Simon: Where have you read those? Or are you taking people's valid criticism of bad practices by some Muslims as applying to all?
Like claiming that all Chinese are bad if some children are abused working in factories.
Can we criticize mistreatment of Chinese children? Why not Muslim girls and women?
I started thinking about this problem late last week. This was the incident that made me think.
A family group of Indonesians tourists were walking in the city. An apparently Australian woman walks past the group and spits (very deliberately) on the ground in front of them. The Indonesians exchange a few words with each other and walk calmly on. Quite a few people noticed, but only a Chinese guy spoke up. He said to the woman, 'What did you do that for? They didn't harm you, did they?' The woman didn't have the guts to own up to her attitude, and claimed she just happened to spit at that particular moment. I caught up to the Chinese guy and asked why he bothered to speak up. He explained he came from Singapore, that there were a lot of Muslims there (16% actually) and that there were very strict laws about abusing anybody, and he felt that what the woman did was wrong.
It so happened that a few days before that, the new Australian PM had been in Indonesia. The President took him to visit a local market (and, I acknowledge it could've been carefully planned), and here's a pik of them both being greeted by Indonesians in the market :
Here's the caption from the Jakarta Post: Market day: President Joko “Jokowi” Widodo (right) and Australian Prime Minister Malcolm Turnbull greet people at Tanah Abang Market in Central Jakarta on Thursday. Jokowi took Turnbull to the market to show him the largest textile center in Southeast Asia and demonstrate the close ties between the two countries. (Antara/Muhammad Adimaja) -
( See more at: http://www.thejakartapost.com/news/2015/11/12/jokowi-takes-australian-pm-tanah-abang-display-affection.html#sthash.DdNXL9rO.dpuf )
The Australian woman (mentioned above) is certainly not typical of Australians, Indonesia is a favourite holiday destination of Australians (although, I will agree many Aussies behave badly and that some Indonesians are also badly behaved - not talking about religious behaviour) and albeit that Bali, the most popular holiday resort, is far more Hindu than Muslim.
Also, there are some extremist Indonesians that have committed atrocities. Here's a list complied by someone on Wikipedia: https://en.wikipedia.org/wiki/List_of_terrorist_incidents_in_Indonesia
The worst attack, on a nightclub in Bali killed 88 Australians and over 100 Indonesians. Three of the convicted terrorists responsible were sentenced to death.
No-one wants to die (unless your basic instincts are perverted by religious dogma).**
As humans we have to find a way through this difficult time. I'm not pretending that I know a way to do that. I don't! But I also think that (and this answers part of Simon's question to me) talking and some respect is likely to achieve more toward the changes that are needed. Nor am I suggesting that the west is without fault. Does anyone recall the war that France waged against Algerians seeking Independence from France in the period roughly 1954-1962? Lots of Algerians were terrorised. Did that matter?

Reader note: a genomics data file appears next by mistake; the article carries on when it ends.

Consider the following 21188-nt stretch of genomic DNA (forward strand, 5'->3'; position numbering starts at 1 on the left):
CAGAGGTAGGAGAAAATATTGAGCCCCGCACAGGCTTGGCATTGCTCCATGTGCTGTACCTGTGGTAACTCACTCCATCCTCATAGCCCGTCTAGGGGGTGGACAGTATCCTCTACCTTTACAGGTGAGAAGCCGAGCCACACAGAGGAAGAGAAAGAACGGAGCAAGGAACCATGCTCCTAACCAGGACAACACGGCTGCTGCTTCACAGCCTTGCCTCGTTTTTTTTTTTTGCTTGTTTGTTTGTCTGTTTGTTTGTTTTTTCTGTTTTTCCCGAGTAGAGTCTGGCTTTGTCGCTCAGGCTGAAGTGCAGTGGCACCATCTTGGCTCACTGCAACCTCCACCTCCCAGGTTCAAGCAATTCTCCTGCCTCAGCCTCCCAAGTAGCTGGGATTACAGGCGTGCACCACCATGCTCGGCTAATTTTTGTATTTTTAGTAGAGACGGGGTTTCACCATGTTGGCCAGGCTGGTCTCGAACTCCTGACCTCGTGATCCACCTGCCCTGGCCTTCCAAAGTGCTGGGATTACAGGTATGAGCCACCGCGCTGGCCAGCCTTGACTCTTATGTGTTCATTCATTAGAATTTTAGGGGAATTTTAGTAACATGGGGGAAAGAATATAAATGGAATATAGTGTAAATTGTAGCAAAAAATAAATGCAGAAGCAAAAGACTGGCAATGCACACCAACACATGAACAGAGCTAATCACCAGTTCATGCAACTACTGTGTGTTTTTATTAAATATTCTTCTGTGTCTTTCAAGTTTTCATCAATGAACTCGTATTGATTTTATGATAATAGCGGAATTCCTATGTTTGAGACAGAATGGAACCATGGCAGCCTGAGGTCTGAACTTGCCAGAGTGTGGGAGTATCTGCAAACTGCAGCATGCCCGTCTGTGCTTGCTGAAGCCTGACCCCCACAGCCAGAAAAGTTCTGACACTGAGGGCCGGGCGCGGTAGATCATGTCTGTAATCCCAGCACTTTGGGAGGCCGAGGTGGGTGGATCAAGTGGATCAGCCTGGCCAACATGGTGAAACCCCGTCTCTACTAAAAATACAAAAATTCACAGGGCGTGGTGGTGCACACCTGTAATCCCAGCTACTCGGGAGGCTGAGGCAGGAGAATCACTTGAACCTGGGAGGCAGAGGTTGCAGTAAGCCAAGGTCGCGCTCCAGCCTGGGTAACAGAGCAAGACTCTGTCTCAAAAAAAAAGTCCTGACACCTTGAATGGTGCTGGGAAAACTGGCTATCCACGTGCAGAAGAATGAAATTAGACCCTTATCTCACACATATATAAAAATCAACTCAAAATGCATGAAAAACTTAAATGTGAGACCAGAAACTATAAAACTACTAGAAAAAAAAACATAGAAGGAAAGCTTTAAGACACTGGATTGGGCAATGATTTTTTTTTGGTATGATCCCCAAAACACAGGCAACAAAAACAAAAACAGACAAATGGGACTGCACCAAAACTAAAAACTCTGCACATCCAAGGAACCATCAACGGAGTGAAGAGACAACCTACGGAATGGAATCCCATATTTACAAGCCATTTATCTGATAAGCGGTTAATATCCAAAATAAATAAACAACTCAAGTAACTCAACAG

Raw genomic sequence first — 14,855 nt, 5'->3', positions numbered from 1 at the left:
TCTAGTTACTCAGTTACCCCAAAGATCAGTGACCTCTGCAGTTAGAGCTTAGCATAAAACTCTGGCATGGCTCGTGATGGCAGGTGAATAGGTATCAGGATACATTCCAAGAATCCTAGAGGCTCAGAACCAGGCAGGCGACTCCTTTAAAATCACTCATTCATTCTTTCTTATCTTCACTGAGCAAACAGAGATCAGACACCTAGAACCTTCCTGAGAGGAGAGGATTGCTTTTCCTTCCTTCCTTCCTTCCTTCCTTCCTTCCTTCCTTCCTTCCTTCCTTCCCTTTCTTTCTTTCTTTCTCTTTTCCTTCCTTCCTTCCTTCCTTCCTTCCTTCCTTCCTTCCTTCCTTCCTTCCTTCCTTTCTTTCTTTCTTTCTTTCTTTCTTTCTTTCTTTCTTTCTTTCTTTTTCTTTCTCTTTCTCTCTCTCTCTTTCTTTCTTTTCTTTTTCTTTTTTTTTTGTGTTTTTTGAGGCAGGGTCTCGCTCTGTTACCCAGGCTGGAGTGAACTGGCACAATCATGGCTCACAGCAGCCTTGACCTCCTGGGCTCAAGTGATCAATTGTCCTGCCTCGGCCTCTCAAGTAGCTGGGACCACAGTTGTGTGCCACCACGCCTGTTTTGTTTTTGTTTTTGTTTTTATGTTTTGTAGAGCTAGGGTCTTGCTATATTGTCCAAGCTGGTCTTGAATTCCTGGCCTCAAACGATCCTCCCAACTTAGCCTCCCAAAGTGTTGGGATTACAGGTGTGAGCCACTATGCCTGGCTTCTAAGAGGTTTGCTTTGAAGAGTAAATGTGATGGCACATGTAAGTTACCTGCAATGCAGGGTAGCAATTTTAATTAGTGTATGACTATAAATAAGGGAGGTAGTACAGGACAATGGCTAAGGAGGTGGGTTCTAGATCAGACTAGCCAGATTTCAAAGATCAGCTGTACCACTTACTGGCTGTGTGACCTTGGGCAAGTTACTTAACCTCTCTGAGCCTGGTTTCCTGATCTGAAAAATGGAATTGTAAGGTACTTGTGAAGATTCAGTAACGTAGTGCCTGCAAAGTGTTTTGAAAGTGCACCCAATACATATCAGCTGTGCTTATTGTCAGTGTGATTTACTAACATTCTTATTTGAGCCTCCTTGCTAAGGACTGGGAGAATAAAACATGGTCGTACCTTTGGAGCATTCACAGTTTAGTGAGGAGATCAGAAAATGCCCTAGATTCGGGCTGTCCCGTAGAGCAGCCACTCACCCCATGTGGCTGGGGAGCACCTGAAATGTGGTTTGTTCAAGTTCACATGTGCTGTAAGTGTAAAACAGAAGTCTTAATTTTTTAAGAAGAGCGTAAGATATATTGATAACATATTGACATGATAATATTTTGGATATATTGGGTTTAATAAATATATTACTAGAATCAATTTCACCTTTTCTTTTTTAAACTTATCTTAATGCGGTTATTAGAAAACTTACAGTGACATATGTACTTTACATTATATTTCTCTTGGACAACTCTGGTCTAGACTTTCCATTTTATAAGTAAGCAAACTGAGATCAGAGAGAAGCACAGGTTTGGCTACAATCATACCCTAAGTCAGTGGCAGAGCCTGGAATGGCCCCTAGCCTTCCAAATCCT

And another past experience. It occurred after WW1 when Britain and France took over Mesopotamia (now called Iraq) and Syria respectively. The Brits were after cheap oil, the locals wanted to be an Independent state.
The 1920s British air bombing campaign in Iraq
By Marek PruszewiczBBC News - 7 October 2014"An uprising in Iraq in May 1920 united Sunni and Shia briefly against the British. It was put down, but required the deployment of more than 100,000 British and Indian troops. Thousands of Arabs were killed. Hundreds of British and Indian soldiers died. The military campaign cost Britain tens of millions of pounds - money it could not afford after the Great War. ... A new way of controlling Iraq was needed, and the man who needed it most was Winston Churchill. As war secretary in Lloyd George's coalition government, Churchill had to square huge military budget cuts with British determination to maintain a grip on its mandate in Iraq.The result became known as "aerial policing". It was a policy Churchill had first mused on in the House of Commons in March 1920, before the Iraqi uprising had even begun. ...
... More than 90 years after the RAF's first bombing campaign in Iraq, and 70 years since it flattened German cities in World War Two, does the legacy of "aerial policing" still persist? For some modern historians the answer is an unequivocal yes. They see the US strategy in the Middle East, Afghanistan and Pakistan as the direct descendant of that original British campaign."
So if you need to ask who started this? Its not hard to find an answer. How pertinent is the past to the present? Whatever conclusion people come to may affect how long this problem persists.
** I never had to face the blood issue personally or for my family. But I would've found it hard to accept death when there was a cure. I mention that as a reminder that we have all belonged to a fanatical religious group, at least in principle).